Constance Brown has nearly done its thing in Montpellier. The show is in good shape. We’ve been deploying the British Cycling Team’s principle of constantly trying to find marginal improvements in every aspect of the show to make the whole show better. To the mock chagrin of Ray Newe I now particularly like a moment after The Mirrors scene in which all the doors are closed and there’s no one in the corridor. The corridor is a powerful presence in the show and this moment, with lights on full behind the doors and thus the corridor criss-crossed with needle thin lines of light, although it carries no intrinsic meaning, is powerful and seemingly important nonetheless. Nina after a extended period of negotiations with the mixing desk has perfected a very pleasing way of getting to silence following the exit of ‘the orange billowing mass’. Where previously she’d always been disappointed having to fade the music out (the duration of orange mass billowing is notoriously variable), now she is delighted to cut the source of the music dead and with swirl of reverb.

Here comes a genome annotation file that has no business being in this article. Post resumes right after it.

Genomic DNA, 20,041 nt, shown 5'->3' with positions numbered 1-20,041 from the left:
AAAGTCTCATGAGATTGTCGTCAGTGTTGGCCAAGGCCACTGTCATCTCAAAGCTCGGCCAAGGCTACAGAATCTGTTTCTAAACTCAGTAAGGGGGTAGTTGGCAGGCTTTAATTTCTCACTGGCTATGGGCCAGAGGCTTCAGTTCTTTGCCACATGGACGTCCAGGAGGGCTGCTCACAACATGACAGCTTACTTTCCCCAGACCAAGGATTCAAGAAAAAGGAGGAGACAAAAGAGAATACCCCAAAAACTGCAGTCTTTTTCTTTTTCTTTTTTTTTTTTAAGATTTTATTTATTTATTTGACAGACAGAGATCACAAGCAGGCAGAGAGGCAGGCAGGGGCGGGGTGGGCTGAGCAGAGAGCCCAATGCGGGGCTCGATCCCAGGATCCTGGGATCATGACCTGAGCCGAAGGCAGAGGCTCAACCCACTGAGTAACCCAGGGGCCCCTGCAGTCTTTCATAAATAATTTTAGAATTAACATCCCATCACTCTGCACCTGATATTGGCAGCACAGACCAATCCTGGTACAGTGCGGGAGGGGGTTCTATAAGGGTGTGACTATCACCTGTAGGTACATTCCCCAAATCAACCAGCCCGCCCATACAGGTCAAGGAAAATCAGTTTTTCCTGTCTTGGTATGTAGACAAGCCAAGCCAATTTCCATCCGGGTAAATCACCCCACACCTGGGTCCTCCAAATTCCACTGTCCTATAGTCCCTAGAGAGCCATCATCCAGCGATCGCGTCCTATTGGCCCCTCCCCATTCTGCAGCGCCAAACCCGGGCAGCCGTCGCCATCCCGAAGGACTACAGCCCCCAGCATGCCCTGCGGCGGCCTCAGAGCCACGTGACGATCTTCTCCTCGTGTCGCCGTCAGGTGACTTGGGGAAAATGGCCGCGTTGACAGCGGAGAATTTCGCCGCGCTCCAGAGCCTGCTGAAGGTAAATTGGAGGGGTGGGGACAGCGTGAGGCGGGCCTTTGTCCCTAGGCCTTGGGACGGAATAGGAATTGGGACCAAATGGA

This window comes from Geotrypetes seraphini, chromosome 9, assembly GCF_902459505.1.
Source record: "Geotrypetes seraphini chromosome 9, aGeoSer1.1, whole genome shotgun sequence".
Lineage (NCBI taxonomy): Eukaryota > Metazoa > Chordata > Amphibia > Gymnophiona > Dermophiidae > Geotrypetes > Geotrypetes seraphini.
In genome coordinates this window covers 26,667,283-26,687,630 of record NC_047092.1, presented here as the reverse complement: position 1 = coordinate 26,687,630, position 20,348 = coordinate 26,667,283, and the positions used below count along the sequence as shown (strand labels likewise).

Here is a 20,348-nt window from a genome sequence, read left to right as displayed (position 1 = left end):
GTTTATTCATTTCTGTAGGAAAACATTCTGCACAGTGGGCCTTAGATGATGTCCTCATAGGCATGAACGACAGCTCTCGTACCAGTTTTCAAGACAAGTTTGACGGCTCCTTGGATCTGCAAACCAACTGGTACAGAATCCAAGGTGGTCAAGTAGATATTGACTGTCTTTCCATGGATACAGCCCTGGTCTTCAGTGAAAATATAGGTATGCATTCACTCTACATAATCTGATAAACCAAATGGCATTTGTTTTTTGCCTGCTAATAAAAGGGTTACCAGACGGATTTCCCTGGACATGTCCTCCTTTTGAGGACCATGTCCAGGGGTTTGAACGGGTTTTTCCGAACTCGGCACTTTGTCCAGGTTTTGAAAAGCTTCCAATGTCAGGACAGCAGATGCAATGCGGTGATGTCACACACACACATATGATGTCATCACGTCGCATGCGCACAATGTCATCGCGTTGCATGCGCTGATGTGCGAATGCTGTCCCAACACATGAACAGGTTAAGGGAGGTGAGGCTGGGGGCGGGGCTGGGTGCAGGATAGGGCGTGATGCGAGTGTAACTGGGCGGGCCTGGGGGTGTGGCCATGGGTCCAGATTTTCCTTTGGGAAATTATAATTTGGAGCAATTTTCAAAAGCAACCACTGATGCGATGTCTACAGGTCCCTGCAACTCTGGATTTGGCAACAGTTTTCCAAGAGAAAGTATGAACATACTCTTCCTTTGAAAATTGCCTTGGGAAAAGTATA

Of All The People In All The World is still looking good in Montpellier and one presumes, in Aberystwyth where Jack is gearing up to give his first Stan's Cafe talk. Go Jack go!



Welcome to the new Fierce.

Laura McDermott and Harun Morrison made a sure-footed debut as co-directors of Fierce this evening. In the back bar downstairs at The Big Peg an impressive crowd of ‘faces’ from Birmingham, London and elsewhere were gathered for their welcoming. After Alan Rivett, Chair of the Fierce, gave a brief introduction the pair shared a short presentation in which they read what was part travelogue/part low key manifesto over a series of slides taken on an orientation trip around Birmingham.